Autism Hits Home

For the last five years or so, I’ve been writing about the effects gluten has on my family. More specifically, the effects gluten has on my two kids with celiac disease. What I have not been writing about, because I wasn’t yet aware, was that there may be an underlying cause to my two gluten-induced kids’ behavior. Autism.

I remember an old classmate of mine, whose daughter is autistic, telling me on Facebook that sometimes, behaviors seemingly caused by gluten are caused by other underlying issues; That gluten simply exacerbates other issues. I think she was right. (My kids also have celiac, so this may not be 100% true for them, but it definitely appears to have some validity.)

For the last year, my oldest daughter, who made the transition from primary school to junior high school, developed an overwhelming amount of social anxiety. She did not want to be around people and she did not want to go to school. This had never been an issue for her before. She’d always been shy, but this became far more than shyness. She actually couldn’t go. Her anxiety became too much to deal with. Her behavioral issues didn’t stop there, however. She became just as angry and mean without eating gluten as she did when she accidentally ingested some. (Although, if she’d actually had gluten on top of this, I’d be afraid of what she might be like.)

Now, after a year of pure hell, we’ve had her fully tested. It turns out, that on top of celiac disease and social phobia, she also falls on the autism spectrum. She’s high-functioning. She’s never had any learning disabilities. She’s extremely bright, in fact, she was usually at the top of her class, academically. It wasn’t until 12 to 13 years old that she started to show behavioral symptoms.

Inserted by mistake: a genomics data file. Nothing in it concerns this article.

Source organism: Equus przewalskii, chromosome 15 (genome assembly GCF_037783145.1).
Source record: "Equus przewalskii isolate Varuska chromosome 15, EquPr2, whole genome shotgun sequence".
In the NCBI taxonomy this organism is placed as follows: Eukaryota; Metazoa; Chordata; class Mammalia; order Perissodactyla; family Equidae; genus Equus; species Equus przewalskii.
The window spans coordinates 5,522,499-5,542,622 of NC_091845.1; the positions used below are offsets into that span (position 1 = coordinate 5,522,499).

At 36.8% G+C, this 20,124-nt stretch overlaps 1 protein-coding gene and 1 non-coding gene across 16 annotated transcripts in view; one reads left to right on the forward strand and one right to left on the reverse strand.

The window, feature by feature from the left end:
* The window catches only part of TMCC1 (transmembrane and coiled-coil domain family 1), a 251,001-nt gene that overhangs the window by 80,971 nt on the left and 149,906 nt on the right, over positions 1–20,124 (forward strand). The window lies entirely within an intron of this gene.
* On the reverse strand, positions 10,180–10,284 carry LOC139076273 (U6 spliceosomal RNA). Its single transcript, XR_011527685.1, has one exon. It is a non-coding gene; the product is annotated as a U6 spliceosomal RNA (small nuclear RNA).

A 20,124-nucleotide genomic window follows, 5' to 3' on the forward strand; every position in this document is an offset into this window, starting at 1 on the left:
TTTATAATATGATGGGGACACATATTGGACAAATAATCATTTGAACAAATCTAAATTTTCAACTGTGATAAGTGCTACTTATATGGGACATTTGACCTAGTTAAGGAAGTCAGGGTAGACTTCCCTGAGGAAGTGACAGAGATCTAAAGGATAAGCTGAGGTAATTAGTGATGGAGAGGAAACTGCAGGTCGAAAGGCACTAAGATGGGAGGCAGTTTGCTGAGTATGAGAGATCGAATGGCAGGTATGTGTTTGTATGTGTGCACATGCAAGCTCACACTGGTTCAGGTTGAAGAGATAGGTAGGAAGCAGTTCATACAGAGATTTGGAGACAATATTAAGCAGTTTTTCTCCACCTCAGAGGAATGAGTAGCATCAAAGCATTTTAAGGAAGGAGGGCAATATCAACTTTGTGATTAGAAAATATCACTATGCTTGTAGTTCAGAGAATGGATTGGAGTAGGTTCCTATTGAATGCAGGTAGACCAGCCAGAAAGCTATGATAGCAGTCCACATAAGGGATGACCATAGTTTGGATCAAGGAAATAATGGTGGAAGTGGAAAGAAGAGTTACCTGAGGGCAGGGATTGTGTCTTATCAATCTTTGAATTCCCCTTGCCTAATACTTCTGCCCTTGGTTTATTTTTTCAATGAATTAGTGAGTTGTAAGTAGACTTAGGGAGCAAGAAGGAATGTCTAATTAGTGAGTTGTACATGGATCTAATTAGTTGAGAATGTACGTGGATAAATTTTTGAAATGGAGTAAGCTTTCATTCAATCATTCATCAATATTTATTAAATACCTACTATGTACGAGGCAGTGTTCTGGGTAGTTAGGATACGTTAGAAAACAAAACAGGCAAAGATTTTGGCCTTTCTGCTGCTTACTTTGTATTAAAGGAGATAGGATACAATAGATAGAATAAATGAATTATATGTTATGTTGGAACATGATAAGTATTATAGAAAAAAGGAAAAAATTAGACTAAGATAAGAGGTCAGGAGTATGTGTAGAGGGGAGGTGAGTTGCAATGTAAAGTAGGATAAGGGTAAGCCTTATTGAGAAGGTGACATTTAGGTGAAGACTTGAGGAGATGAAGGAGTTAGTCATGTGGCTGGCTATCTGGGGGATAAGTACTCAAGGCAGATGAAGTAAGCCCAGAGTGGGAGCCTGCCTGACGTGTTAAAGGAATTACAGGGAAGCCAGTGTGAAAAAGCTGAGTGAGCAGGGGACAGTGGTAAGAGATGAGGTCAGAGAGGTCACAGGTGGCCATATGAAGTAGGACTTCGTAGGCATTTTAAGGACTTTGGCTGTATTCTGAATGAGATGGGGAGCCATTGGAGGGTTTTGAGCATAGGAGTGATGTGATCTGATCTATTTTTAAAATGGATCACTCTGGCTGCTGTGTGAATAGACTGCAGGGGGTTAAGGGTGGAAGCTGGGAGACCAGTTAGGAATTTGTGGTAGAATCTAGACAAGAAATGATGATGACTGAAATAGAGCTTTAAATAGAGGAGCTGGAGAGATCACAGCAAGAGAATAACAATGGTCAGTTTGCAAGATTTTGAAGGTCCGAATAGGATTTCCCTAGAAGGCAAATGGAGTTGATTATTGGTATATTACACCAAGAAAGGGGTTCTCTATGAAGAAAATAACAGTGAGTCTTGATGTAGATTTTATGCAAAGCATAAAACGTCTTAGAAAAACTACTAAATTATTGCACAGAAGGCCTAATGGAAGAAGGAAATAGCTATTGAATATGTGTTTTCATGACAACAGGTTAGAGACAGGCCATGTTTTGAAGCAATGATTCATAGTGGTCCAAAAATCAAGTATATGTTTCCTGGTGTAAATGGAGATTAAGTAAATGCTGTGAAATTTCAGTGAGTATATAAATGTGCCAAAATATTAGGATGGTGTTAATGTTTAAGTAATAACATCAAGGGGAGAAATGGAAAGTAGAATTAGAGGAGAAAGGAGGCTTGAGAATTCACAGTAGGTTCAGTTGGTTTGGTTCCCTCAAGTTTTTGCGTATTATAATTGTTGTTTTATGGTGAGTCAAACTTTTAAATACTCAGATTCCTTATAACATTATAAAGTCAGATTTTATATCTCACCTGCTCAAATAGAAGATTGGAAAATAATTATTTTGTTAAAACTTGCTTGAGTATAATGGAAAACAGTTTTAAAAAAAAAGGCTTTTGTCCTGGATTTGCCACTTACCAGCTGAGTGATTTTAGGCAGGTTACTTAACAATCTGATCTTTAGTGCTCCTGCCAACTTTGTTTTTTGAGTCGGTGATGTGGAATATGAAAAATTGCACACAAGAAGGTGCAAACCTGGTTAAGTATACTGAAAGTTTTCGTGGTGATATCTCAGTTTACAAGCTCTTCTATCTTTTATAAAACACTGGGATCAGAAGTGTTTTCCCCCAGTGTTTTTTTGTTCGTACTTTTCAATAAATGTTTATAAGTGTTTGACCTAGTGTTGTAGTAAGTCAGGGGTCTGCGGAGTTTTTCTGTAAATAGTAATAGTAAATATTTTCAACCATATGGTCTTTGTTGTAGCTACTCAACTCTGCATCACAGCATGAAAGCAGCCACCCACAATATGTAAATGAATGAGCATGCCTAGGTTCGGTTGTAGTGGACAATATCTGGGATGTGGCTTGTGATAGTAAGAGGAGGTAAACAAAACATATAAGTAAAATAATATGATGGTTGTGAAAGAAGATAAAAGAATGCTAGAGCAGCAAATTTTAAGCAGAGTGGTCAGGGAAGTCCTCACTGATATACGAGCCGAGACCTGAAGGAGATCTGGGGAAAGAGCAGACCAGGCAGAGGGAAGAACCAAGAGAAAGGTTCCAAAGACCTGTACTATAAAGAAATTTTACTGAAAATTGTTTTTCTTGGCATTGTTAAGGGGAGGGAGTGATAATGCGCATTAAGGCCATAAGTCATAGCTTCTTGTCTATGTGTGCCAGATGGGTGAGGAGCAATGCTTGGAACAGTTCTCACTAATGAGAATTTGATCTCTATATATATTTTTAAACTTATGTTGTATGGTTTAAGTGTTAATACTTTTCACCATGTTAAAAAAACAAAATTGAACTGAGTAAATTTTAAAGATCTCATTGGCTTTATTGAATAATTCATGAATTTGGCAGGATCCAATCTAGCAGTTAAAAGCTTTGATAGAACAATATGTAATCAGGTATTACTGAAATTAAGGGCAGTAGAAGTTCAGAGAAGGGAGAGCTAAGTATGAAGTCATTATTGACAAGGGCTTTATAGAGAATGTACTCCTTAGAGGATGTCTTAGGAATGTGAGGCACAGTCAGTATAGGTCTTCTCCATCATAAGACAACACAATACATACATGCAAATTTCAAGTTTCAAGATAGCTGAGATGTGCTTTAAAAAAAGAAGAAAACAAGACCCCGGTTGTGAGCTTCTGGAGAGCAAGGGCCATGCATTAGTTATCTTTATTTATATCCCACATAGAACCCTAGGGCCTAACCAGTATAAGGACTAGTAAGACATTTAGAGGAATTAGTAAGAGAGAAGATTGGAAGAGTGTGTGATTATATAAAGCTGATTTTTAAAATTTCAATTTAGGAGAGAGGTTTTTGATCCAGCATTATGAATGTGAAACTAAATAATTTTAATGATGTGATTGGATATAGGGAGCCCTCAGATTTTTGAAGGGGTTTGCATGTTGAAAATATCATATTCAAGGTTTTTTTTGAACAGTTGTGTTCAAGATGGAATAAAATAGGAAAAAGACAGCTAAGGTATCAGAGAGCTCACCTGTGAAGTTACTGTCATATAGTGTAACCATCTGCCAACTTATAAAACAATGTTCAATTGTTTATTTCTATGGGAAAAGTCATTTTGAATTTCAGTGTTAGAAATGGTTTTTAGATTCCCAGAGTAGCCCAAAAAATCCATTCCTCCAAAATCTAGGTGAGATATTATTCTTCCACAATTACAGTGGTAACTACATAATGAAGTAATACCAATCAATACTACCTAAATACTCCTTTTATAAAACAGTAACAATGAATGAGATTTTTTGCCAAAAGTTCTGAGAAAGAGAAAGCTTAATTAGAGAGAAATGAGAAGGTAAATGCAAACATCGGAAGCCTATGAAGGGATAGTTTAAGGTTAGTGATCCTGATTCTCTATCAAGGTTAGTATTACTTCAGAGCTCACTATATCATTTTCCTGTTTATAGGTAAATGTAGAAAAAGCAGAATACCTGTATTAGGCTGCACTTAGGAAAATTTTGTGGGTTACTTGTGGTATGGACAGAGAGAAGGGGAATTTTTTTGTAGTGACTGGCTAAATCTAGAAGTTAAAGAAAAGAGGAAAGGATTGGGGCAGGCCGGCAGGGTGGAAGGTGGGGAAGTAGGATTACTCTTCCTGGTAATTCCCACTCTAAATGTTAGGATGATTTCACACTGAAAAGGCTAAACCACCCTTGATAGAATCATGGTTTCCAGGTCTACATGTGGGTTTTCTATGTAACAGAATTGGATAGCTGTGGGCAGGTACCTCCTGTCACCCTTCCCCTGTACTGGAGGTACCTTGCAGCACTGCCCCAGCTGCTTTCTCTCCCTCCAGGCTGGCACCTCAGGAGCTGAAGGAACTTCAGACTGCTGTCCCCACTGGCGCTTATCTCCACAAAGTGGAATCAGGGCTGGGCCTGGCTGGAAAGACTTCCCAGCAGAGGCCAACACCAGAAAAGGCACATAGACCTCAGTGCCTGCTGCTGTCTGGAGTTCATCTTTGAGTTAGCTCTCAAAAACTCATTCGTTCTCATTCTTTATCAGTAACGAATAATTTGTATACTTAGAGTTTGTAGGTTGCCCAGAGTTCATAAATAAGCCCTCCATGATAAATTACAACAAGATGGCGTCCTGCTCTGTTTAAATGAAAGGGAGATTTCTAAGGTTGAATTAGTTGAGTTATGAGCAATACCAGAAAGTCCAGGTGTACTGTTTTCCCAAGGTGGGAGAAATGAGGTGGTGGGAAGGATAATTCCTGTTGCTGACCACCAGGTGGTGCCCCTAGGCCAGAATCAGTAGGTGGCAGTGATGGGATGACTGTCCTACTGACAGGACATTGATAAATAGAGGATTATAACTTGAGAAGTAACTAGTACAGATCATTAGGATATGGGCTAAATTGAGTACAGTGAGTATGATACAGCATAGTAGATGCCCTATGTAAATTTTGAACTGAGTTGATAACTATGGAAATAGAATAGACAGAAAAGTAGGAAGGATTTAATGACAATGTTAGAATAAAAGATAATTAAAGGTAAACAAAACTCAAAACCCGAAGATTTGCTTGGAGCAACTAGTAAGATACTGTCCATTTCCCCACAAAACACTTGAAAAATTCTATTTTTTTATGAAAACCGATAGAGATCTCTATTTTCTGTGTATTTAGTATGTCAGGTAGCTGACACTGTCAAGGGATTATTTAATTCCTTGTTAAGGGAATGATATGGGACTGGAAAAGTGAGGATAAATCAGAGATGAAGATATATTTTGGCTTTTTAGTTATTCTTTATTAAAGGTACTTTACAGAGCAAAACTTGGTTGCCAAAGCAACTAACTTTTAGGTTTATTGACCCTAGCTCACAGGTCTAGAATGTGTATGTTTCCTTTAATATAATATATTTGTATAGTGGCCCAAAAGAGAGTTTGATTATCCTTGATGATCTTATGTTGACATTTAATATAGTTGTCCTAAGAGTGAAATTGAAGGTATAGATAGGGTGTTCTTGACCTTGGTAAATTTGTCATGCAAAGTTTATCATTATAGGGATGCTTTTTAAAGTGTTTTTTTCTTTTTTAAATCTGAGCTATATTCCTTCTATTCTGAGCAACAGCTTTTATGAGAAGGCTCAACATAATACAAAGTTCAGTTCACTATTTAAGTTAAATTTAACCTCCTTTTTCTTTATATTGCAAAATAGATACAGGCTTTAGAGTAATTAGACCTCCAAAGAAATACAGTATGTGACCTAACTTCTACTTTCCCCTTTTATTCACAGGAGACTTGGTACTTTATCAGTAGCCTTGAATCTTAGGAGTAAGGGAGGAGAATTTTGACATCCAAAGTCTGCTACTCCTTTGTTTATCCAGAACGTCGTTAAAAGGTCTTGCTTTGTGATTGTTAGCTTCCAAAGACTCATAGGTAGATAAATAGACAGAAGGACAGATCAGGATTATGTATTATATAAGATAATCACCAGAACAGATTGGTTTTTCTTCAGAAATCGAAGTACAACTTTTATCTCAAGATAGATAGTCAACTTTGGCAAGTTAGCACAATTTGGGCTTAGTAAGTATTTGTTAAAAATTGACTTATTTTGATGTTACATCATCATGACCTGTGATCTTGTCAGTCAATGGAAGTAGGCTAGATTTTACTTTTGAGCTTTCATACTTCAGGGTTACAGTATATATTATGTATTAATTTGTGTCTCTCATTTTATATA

I now can’t help but wonder how much being on a gluten-free diet for the last 8 years has helped her autism to remain incognito. As for my son, although he hasn’t been tested, I would put money on him falling on the autism spectrum as well.

It goes to show: you just don’t know what you don’t know. I have to keep an open mind and realize that I’m always learning, especially about my kids.

Have any of you had this same experience?





2 thoughts on “Autism Hits Home

  1. Jacqylyn falls on the autism spectrum. I have been fighting to get her a diagnosis for 2 years. But she was never technically diagnosed with it as a kid, so doctors are really hesitant to diagnose her as an adult. I feel for you!


    • Thank you so much for commenting, Aymee. I wonder why it’s so difficult for doctors to diagnose her as an adult. It would seem that, at least, some of the similar symptoms in children would produce similar findings in adults. She never had any special accommodations to help her going through school? Did she have any anxiety to go along with it? I’m curious.


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